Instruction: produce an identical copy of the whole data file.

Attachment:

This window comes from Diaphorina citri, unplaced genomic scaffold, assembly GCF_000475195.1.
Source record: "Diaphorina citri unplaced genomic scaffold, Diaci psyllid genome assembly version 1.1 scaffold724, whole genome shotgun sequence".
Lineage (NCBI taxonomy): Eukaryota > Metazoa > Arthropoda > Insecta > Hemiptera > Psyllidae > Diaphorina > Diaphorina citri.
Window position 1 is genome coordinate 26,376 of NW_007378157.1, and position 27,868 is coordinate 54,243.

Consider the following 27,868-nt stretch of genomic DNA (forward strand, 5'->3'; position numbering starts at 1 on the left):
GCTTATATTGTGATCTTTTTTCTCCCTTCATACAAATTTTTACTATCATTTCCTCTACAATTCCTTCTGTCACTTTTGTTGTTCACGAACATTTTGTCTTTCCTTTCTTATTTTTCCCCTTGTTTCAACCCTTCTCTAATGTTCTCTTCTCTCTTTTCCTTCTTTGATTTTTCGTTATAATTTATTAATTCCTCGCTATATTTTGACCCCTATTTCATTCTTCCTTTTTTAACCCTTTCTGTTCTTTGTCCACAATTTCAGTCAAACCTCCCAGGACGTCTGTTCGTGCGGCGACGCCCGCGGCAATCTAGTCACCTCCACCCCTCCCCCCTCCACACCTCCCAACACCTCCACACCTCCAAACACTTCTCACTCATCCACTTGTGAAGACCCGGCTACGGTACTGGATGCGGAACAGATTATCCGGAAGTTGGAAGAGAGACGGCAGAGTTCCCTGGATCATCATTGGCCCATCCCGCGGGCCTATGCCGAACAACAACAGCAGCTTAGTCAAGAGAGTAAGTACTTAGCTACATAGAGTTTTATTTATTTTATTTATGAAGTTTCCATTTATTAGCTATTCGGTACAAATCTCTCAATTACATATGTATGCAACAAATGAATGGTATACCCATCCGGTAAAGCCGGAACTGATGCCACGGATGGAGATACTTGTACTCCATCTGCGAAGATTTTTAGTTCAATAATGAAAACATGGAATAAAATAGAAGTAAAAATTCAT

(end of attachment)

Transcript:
This window comes from Diaphorina citri, unplaced genomic scaffold, assembly GCF_000475195.1.
Source record: "Diaphorina citri unplaced genomic scaffold, Diaci psyllid genome assembly version 1.1 scaffold724, whole genome shotgun sequence".
Lineage (NCBI taxonomy): Eukaryota > Metazoa > Arthropoda > Insecta > Hemiptera > Psyllidae > Diaphorina > Diaphorina citri.
Window position 1 is genome coordinate 26,376 of NW_007378157.1, and position 27,868 is coordinate 54,243.

Consider the following 27,868-nt stretch of genomic DNA (forward strand, 5'->3'; position numbering starts at 1 on the left):
GCTTATATTGTGATCTTTTTTCTCCCTTCATACAAATTTTTACTATCATTTCCTCTACAATTCCTTCTGTCACTTTTGTTGTTCACGAACATTTTGTCTTTCCTTTCTTATTTTTCCCCTTGTTTCAACCCTTCTCTAATGTTCTCTTCTCTCTTTTCCTTCTTTGATTTTTCGTTATAATTTATTAATTCCTCGCTATATTTTGACCCCTATTTCATTCTTCCTTTTTTAACCCTTTCTGTTCTTTGTCCACAATTTCAGTCAAACCTCCCAGGACGTCTGTTCGTGCGGCGACGCCCGCGGCAATCTAGTCACCTCCACCCCTCCCCCCTCCACACCTCCCAACACCTCCACACCTCCAAACACTTCTCACTCATCCACTTGTGAAGACCCGGCTACGGTACTGGATGCGGAACAGATTATCCGGAAGTTGGAAGAGAGACGGCAGAGTTCCCTGGATCATCATTGGCCCATCCCGCGGGCCTATGCCGAACAACAACAGCAGCTTAGTCAAGAGAGTAAGTACTTAGCTACATAGAGTTTTATTTATTTTATTTATGAAGTTTCCATTTATTAGCTATTCGGTACAAATCTCTCAATTACATATGTATGCAACAAATGAATGGTATACCCATCCGGTAAAGCCGGAACTGATGCCACGGATGGAGATACTTGTACTCCATCTGCGAAGATTTTTAGTTCAATAATGAAAACATGGAATAAAATAGAAGTAAAAATTCAT